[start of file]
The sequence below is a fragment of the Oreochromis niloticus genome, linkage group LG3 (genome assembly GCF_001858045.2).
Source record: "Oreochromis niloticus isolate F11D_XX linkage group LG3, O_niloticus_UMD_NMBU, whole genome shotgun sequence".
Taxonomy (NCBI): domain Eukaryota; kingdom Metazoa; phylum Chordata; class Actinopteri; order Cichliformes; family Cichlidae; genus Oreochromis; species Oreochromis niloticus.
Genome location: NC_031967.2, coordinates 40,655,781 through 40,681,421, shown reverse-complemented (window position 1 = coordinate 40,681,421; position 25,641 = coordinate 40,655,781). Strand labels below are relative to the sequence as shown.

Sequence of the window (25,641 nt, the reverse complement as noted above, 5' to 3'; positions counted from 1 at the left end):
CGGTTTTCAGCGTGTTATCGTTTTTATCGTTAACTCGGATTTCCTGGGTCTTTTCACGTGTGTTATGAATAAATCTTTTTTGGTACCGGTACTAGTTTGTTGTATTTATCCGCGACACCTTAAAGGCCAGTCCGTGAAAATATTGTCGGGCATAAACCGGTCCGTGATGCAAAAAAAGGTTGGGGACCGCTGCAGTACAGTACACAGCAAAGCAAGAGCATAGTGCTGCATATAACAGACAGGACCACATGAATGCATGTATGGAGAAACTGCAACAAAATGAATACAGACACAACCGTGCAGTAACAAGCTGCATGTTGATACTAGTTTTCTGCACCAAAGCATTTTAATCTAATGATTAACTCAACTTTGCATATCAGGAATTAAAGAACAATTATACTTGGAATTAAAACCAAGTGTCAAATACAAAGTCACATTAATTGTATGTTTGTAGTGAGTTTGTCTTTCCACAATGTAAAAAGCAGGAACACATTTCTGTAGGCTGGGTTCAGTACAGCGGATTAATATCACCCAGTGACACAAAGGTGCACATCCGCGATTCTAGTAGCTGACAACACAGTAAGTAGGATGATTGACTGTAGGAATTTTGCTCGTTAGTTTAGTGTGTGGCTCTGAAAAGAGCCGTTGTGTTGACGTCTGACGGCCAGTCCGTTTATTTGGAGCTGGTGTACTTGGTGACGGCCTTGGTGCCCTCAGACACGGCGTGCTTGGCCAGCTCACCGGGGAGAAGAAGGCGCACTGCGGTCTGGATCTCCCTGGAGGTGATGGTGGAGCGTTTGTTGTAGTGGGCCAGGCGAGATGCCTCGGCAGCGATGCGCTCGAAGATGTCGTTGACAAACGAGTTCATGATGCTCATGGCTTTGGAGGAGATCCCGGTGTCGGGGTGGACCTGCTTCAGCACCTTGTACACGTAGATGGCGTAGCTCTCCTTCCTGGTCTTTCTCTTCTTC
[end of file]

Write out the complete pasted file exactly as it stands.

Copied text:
The sequence below is a fragment of the Oreochromis niloticus genome, linkage group LG3 (genome assembly GCF_001858045.2).
Source record: "Oreochromis niloticus isolate F11D_XX linkage group LG3, O_niloticus_UMD_NMBU, whole genome shotgun sequence".
Taxonomy (NCBI): domain Eukaryota; kingdom Metazoa; phylum Chordata; class Actinopteri; order Cichliformes; family Cichlidae; genus Oreochromis; species Oreochromis niloticus.
Genome location: NC_031967.2, coordinates 40,655,781 through 40,681,421, shown reverse-complemented (window position 1 = coordinate 40,681,421; position 25,641 = coordinate 40,655,781). Strand labels below are relative to the sequence as shown.

Sequence of the window (25,641 nt, the reverse complement as noted above, 5' to 3'; positions counted from 1 at the left end):
CGGTTTTCAGCGTGTTATCGTTTTTATCGTTAACTCGGATTTCCTGGGTCTTTTCACGTGTGTTATGAATAAATCTTTTTTGGTACCGGTACTAGTTTGTTGTATTTATCCGCGACACCTTAAAGGCCAGTCCGTGAAAATATTGTCGGGCATAAACCGGTCCGTGATGCAAAAAAAGGTTGGGGACCGCTGCAGTACAGTACACAGCAAAGCAAGAGCATAGTGCTGCATATAACAGACAGGACCACATGAATGCATGTATGGAGAAACTGCAACAAAATGAATACAGACACAACCGTGCAGTAACAAGCTGCATGTTGATACTAGTTTTCTGCACCAAAGCATTTTAATCTAATGATTAACTCAACTTTGCATATCAGGAATTAAAGAACAATTATACTTGGAATTAAAACCAAGTGTCAAATACAAAGTCACATTAATTGTATGTTTGTAGTGAGTTTGTCTTTCCACAATGTAAAAAGCAGGAACACATTTCTGTAGGCTGGGTTCAGTACAGCGGATTAATATCACCCAGTGACACAAAGGTGCACATCCGCGATTCTAGTAGCTGACAACACAGTAAGTAGGATGATTGACTGTAGGAATTTTGCTCGTTAGTTTAGTGTGTGGCTCTGAAAAGAGCCGTTGTGTTGACGTCTGACGGCCAGTCCGTTTATTTGGAGCTGGTGTACTTGGTGACGGCCTTGGTGCCCTCAGACACGGCGTGCTTGGCCAGCTCACCGGGGAGAAGAAGGCGCACTGCGGTCTGGATCTCCCTGGAGGTGATGGTGGAGCGTTTGTTGTAGTGGGCCAGGCGAGATGCCTCGGCAGCGATGCGCTCGAAGATGTCGTTGACAAACGAGTTCATGATGCTCATGGCTTTGGAGGAGATCCCGGTGTCGGGGTGGACCTGCTTCAGCACCTTGTACACGTAGATGGCGTAGCTCTCCTTCCTGGTCTTTCTCTTCTTC